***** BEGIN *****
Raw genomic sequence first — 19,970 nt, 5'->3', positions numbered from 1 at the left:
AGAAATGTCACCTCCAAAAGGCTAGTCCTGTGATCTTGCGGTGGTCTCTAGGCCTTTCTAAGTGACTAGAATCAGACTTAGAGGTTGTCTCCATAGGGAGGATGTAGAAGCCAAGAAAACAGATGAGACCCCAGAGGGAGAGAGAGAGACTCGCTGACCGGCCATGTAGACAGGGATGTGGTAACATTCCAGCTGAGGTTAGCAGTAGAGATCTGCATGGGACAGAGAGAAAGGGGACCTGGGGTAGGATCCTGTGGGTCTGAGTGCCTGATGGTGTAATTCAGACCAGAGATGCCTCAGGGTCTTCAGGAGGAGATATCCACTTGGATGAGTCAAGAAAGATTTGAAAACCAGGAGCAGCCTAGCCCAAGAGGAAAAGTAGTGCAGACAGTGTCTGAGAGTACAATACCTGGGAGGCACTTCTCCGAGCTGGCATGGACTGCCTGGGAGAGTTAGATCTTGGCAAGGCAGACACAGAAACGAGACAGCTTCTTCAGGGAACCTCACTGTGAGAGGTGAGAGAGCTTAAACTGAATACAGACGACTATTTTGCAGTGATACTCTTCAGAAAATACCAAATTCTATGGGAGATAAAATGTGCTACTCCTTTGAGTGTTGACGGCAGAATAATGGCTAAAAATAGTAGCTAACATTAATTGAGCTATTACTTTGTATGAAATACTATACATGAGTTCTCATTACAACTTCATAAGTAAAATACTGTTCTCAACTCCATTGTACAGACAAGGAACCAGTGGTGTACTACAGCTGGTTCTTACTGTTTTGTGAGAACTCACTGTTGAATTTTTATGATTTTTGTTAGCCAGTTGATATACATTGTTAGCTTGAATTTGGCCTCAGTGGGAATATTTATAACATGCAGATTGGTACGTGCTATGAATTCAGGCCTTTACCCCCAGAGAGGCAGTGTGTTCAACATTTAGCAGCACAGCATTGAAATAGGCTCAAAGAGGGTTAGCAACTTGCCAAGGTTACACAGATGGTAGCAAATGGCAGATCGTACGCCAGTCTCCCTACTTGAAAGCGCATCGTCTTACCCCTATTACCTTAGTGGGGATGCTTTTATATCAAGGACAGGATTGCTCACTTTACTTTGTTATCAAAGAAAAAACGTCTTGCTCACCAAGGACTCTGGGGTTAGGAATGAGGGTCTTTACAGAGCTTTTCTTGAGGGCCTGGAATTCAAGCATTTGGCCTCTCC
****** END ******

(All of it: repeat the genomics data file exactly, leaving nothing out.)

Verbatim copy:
Raw genomic sequence first — 19,970 nt, 5'->3', positions numbered from 1 at the left:
AGAAATGTCACCTCCAAAAGGCTAGTCCTGTGATCTTGCGGTGGTCTCTAGGCCTTTCTAAGTGACTAGAATCAGACTTAGAGGTTGTCTCCATAGGGAGGATGTAGAAGCCAAGAAAACAGATGAGACCCCAGAGGGAGAGAGAGAGACTCGCTGACCGGCCATGTAGACAGGGATGTGGTAACATTCCAGCTGAGGTTAGCAGTAGAGATCTGCATGGGACAGAGAGAAAGGGGACCTGGGGTAGGATCCTGTGGGTCTGAGTGCCTGATGGTGTAATTCAGACCAGAGATGCCTCAGGGTCTTCAGGAGGAGATATCCACTTGGATGAGTCAAGAAAGATTTGAAAACCAGGAGCAGCCTAGCCCAAGAGGAAAAGTAGTGCAGACAGTGTCTGAGAGTACAATACCTGGGAGGCACTTCTCCGAGCTGGCATGGACTGCCTGGGAGAGTTAGATCTTGGCAAGGCAGACACAGAAACGAGACAGCTTCTTCAGGGAACCTCACTGTGAGAGGTGAGAGAGCTTAAACTGAATACAGACGACTATTTTGCAGTGATACTCTTCAGAAAATACCAAATTCTATGGGAGATAAAATGTGCTACTCCTTTGAGTGTTGACGGCAGAATAATGGCTAAAAATAGTAGCTAACATTAATTGAGCTATTACTTTGTATGAAATACTATACATGAGTTCTCATTACAACTTCATAAGTAAAATACTGTTCTCAACTCCATTGTACAGACAAGGAACCAGTGGTGTACTACAGCTGGTTCTTACTGTTTTGTGAGAACTCACTGTTGAATTTTTATGATTTTTGTTAGCCAGTTGATATACATTGTTAGCTTGAATTTGGCCTCAGTGGGAATATTTATAACATGCAGATTGGTACGTGCTATGAATTCAGGCCTTTACCCCCAGAGAGGCAGTGTGTTCAACATTTAGCAGCACAGCATTGAAATAGGCTCAAAGAGGGTTAGCAACTTGCCAAGGTTACACAGATGGTAGCAAATGGCAGATCGTACGCCAGTCTCCCTACTTGAAAGCGCATCGTCTTACCCCTATTACCTTAGTGGGGATGCTTTTATATCAAGGACAGGATTGCTCACTTTACTTTGTTATCAAAGAAAAAACGTCTTGCTCACCAAGGACTCTGGGGTTAGGAATGAGGGTCTTTACAGAGCTTTTCTTGAGGGCCTGGAATTCAAGCATTTGGCCTCTCC